Should New Mums In Maternity Wards Be Bombarded By Companies Selling Them Stuff?

12/03/2010 09:16 | Updated 22 May 2015

Hospitals have come under fire for letting more and more commercial companies into maternity wards to sell their products to new mums.

If you've given birth in a hospital recently, you'll probably have a vague recollection of hordes of people coming to bother you every five minutes.

Some ask for your details - address, phone number, email - while others try to sell you something directly.

Most hospital trusts have contracts with private firms, receiving fees or commission from them in exchange for allowing them access to patients.

So mums who have just given birth or are recovering from surgery can be bombarded by sales reps.

If you find you're being emailed by all sorts of companies afterwards, it's probably because you gave your details to somebody.

Bounty, for example, give out those lovely goody bags with lots of useful stuff in them - and then ask for your contact details, which they can sell on to other companies.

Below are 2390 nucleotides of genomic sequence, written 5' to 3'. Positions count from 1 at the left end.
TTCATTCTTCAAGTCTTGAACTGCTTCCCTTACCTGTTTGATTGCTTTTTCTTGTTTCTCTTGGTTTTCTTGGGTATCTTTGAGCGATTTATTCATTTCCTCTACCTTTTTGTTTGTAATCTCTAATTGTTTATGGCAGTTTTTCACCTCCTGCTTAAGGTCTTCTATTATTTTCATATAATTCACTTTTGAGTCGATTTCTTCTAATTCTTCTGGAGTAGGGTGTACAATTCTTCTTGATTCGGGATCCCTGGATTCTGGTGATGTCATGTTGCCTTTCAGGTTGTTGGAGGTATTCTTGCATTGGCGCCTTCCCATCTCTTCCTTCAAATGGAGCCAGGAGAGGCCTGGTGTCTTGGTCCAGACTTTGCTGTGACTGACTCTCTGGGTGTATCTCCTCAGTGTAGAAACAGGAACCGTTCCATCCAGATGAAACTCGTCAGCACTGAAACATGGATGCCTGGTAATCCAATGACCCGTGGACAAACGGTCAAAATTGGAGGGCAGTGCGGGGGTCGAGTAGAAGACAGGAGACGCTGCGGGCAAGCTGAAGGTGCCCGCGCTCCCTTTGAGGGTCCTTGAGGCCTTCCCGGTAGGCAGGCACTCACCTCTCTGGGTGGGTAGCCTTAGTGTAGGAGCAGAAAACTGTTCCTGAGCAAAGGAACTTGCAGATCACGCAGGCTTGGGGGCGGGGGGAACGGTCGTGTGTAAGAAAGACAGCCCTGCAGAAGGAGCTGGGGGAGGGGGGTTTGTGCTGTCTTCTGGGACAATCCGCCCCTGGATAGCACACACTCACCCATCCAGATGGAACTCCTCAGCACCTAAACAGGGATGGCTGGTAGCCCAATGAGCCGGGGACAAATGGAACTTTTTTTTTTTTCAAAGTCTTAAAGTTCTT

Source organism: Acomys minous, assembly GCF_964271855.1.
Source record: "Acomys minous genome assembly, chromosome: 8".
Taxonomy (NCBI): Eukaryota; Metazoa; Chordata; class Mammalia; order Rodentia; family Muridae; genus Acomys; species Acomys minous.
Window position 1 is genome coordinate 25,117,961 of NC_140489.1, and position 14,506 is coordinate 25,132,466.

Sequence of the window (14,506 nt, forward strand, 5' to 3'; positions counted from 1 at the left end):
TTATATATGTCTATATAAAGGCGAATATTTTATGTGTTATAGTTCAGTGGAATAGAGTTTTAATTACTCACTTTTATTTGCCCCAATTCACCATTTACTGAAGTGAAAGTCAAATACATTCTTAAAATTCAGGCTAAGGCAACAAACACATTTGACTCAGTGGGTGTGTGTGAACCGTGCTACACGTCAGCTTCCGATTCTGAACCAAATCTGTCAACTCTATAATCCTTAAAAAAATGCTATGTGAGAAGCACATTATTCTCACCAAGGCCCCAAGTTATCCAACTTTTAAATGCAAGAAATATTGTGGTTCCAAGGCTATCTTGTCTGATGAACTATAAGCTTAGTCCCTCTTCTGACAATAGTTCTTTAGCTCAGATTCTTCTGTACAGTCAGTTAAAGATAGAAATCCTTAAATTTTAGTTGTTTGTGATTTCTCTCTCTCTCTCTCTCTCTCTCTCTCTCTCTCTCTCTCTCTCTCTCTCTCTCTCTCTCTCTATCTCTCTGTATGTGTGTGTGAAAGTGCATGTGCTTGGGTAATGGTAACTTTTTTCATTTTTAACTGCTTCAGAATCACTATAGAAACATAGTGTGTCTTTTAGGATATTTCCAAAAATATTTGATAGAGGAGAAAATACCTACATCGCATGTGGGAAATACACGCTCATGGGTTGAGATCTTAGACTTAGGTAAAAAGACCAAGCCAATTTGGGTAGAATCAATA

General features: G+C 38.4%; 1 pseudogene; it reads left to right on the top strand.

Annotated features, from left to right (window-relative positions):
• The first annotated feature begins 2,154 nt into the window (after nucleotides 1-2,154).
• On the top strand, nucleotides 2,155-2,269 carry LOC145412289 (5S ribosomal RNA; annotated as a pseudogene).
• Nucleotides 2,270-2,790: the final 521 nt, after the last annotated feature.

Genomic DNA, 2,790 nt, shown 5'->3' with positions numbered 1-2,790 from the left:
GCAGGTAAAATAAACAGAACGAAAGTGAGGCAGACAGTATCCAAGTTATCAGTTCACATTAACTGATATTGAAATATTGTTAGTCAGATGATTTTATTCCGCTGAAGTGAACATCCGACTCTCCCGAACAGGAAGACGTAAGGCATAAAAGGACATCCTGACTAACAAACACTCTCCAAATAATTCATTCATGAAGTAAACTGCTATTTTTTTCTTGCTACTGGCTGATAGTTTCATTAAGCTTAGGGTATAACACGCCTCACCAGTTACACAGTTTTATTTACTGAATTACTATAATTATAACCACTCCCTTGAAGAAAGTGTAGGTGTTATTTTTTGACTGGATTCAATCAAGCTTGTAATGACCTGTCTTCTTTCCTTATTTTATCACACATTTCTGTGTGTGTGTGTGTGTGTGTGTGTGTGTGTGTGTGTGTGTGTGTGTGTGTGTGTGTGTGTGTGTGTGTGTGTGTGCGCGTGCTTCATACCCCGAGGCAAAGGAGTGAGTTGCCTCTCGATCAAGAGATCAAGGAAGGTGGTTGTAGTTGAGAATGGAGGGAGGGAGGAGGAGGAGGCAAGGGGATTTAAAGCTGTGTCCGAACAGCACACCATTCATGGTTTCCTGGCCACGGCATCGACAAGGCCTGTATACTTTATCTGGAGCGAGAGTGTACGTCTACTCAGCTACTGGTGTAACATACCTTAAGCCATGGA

Bounty also now runs a photography service at more than 90 hospitals.

The National Childbirth Trust is campaigning for all private companies to be denied access to maternity wards.

It told the Times that new mothers are being exploited when they are vulnerable and emotional.

However the practice is lucrative for hospital trusts, which receive about £1 for each Bounty bag given out, so they are reluctant to turn them away.

A spokesman for the Department of Health told the Times: "It is for the local NHS to decide which companies are given access to their premises and which contracts with private firms are appropriate for the NHS environment.

"Goods or services should not conflict with the ethos and objectives of health and wellbeing."

Bounty told the Times mums had the freedom to choose. A spokesman said: "Every day nearly 100 per cent of new mums choose to receive our free packs containing vital health and public service information along with essential government resources for families. Bounty behaves responsibly and adheres to strict best practice guidelines."

What do you think? Should these companies be banned from maternity wards?

Source: The Times

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